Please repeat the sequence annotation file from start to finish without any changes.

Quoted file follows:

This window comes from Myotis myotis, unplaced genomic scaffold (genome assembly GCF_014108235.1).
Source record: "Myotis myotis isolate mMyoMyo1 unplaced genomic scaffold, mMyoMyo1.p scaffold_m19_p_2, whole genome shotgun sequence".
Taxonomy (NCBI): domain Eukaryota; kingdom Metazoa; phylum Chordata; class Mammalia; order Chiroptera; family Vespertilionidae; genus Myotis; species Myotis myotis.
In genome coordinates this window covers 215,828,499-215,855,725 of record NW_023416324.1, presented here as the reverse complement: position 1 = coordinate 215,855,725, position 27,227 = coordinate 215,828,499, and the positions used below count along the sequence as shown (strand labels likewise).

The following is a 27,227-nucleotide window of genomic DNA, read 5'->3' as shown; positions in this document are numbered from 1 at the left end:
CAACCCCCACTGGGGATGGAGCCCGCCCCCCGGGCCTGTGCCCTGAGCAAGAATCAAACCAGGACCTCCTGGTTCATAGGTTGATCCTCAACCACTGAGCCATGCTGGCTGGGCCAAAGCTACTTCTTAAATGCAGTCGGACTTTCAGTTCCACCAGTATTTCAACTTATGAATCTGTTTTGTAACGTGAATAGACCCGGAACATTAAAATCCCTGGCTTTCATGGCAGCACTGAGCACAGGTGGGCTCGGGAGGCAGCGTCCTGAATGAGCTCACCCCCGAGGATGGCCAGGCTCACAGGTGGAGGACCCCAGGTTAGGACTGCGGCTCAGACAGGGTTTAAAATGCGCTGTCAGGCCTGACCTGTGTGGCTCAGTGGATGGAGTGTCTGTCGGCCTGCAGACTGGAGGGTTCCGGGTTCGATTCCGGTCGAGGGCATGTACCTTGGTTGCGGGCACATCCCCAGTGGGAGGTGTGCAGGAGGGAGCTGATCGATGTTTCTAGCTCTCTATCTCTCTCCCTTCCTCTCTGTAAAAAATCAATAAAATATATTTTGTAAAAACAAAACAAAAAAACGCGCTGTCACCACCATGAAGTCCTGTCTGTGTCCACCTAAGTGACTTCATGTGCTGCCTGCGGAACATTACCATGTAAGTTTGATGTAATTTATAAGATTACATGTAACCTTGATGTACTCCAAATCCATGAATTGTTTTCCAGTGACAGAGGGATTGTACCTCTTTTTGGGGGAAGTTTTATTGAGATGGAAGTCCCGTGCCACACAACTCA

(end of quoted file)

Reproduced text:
This window comes from Myotis myotis, unplaced genomic scaffold (genome assembly GCF_014108235.1).
Source record: "Myotis myotis isolate mMyoMyo1 unplaced genomic scaffold, mMyoMyo1.p scaffold_m19_p_2, whole genome shotgun sequence".
Taxonomy (NCBI): domain Eukaryota; kingdom Metazoa; phylum Chordata; class Mammalia; order Chiroptera; family Vespertilionidae; genus Myotis; species Myotis myotis.
In genome coordinates this window covers 215,828,499-215,855,725 of record NW_023416324.1, presented here as the reverse complement: position 1 = coordinate 215,855,725, position 27,227 = coordinate 215,828,499, and the positions used below count along the sequence as shown (strand labels likewise).

The following is a 27,227-nucleotide window of genomic DNA, read 5'->3' as shown; positions in this document are numbered from 1 at the left end:
CAACCCCCACTGGGGATGGAGCCCGCCCCCCGGGCCTGTGCCCTGAGCAAGAATCAAACCAGGACCTCCTGGTTCATAGGTTGATCCTCAACCACTGAGCCATGCTGGCTGGGCCAAAGCTACTTCTTAAATGCAGTCGGACTTTCAGTTCCACCAGTATTTCAACTTATGAATCTGTTTTGTAACGTGAATAGACCCGGAACATTAAAATCCCTGGCTTTCATGGCAGCACTGAGCACAGGTGGGCTCGGGAGGCAGCGTCCTGAATGAGCTCACCCCCGAGGATGGCCAGGCTCACAGGTGGAGGACCCCAGGTTAGGACTGCGGCTCAGACAGGGTTTAAAATGCGCTGTCAGGCCTGACCTGTGTGGCTCAGTGGATGGAGTGTCTGTCGGCCTGCAGACTGGAGGGTTCCGGGTTCGATTCCGGTCGAGGGCATGTACCTTGGTTGCGGGCACATCCCCAGTGGGAGGTGTGCAGGAGGGAGCTGATCGATGTTTCTAGCTCTCTATCTCTCTCCCTTCCTCTCTGTAAAAAATCAATAAAATATATTTTGTAAAAACAAAACAAAAAAACGCGCTGTCACCACCATGAAGTCCTGTCTGTGTCCACCTAAGTGACTTCATGTGCTGCCTGCGGAACATTACCATGTAAGTTTGATGTAATTTATAAGATTACATGTAACCTTGATGTACTCCAAATCCATGAATTGTTTTCCAGTGACAGAGGGATTGTACCTCTTTTTGGGGGAAGTTTTATTGAGATGGAAGTCCCGTGCCACACAACTCA